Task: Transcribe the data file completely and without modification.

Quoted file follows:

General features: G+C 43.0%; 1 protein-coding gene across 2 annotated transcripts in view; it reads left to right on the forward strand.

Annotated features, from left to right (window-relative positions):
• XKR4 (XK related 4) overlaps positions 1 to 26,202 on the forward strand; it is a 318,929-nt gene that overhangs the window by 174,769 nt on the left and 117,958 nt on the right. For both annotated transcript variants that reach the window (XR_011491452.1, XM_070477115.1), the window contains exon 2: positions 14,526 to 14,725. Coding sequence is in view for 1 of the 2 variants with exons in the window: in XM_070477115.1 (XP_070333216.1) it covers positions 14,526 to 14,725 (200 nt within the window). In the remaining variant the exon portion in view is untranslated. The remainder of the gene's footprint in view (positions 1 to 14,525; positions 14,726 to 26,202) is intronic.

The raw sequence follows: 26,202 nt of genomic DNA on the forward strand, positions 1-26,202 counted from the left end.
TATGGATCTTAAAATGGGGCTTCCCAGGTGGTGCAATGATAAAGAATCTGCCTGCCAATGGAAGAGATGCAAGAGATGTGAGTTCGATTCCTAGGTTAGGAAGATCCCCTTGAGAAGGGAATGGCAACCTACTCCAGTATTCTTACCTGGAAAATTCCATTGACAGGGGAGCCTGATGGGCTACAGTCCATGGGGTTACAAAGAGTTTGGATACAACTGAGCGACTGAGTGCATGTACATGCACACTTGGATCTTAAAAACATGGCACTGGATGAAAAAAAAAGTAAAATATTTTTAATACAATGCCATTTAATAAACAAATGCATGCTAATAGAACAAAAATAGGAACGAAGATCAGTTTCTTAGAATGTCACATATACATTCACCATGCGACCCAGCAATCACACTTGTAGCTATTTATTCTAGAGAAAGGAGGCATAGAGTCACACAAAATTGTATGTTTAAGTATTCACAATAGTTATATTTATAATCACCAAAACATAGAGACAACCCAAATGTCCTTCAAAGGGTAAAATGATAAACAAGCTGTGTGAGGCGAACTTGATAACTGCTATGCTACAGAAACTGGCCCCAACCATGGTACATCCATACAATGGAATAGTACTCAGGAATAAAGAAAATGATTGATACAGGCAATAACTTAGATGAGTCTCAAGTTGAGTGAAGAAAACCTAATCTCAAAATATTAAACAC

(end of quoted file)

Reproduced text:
General features: G+C 43.0%; 1 protein-coding gene across 2 annotated transcripts in view; it reads left to right on the forward strand.

Annotated features, from left to right (window-relative positions):
• XKR4 (XK related 4) overlaps positions 1 to 26,202 on the forward strand; it is a 318,929-nt gene that overhangs the window by 174,769 nt on the left and 117,958 nt on the right. For both annotated transcript variants that reach the window (XR_011491452.1, XM_070477115.1), the window contains exon 2: positions 14,526 to 14,725. Coding sequence is in view for 1 of the 2 variants with exons in the window: in XM_070477115.1 (XP_070333216.1) it covers positions 14,526 to 14,725 (200 nt within the window). In the remaining variant the exon portion in view is untranslated. The remainder of the gene's footprint in view (positions 1 to 14,525; positions 14,726 to 26,202) is intronic.

The raw sequence follows: 26,202 nt of genomic DNA on the forward strand, positions 1-26,202 counted from the left end.
TATGGATCTTAAAATGGGGCTTCCCAGGTGGTGCAATGATAAAGAATCTGCCTGCCAATGGAAGAGATGCAAGAGATGTGAGTTCGATTCCTAGGTTAGGAAGATCCCCTTGAGAAGGGAATGGCAACCTACTCCAGTATTCTTACCTGGAAAATTCCATTGACAGGGGAGCCTGATGGGCTACAGTCCATGGGGTTACAAAGAGTTTGGATACAACTGAGCGACTGAGTGCATGTACATGCACACTTGGATCTTAAAAACATGGCACTGGATGAAAAAAAAAGTAAAATATTTTTAATACAATGCCATTTAATAAACAAATGCATGCTAATAGAACAAAAATAGGAACGAAGATCAGTTTCTTAGAATGTCACATATACATTCACCATGCGACCCAGCAATCACACTTGTAGCTATTTATTCTAGAGAAAGGAGGCATAGAGTCACACAAAATTGTATGTTTAAGTATTCACAATAGTTATATTTATAATCACCAAAACATAGAGACAACCCAAATGTCCTTCAAAGGGTAAAATGATAAACAAGCTGTGTGAGGCGAACTTGATAACTGCTATGCTACAGAAACTGGCCCCAACCATGGTACATCCATACAATGGAATAGTACTCAGGAATAAAGAAAATGATTGATACAGGCAATAACTTAGATGAGTCTCAAGTTGAGTGAAGAAAACCTAATCTCAAAATATTAAACAC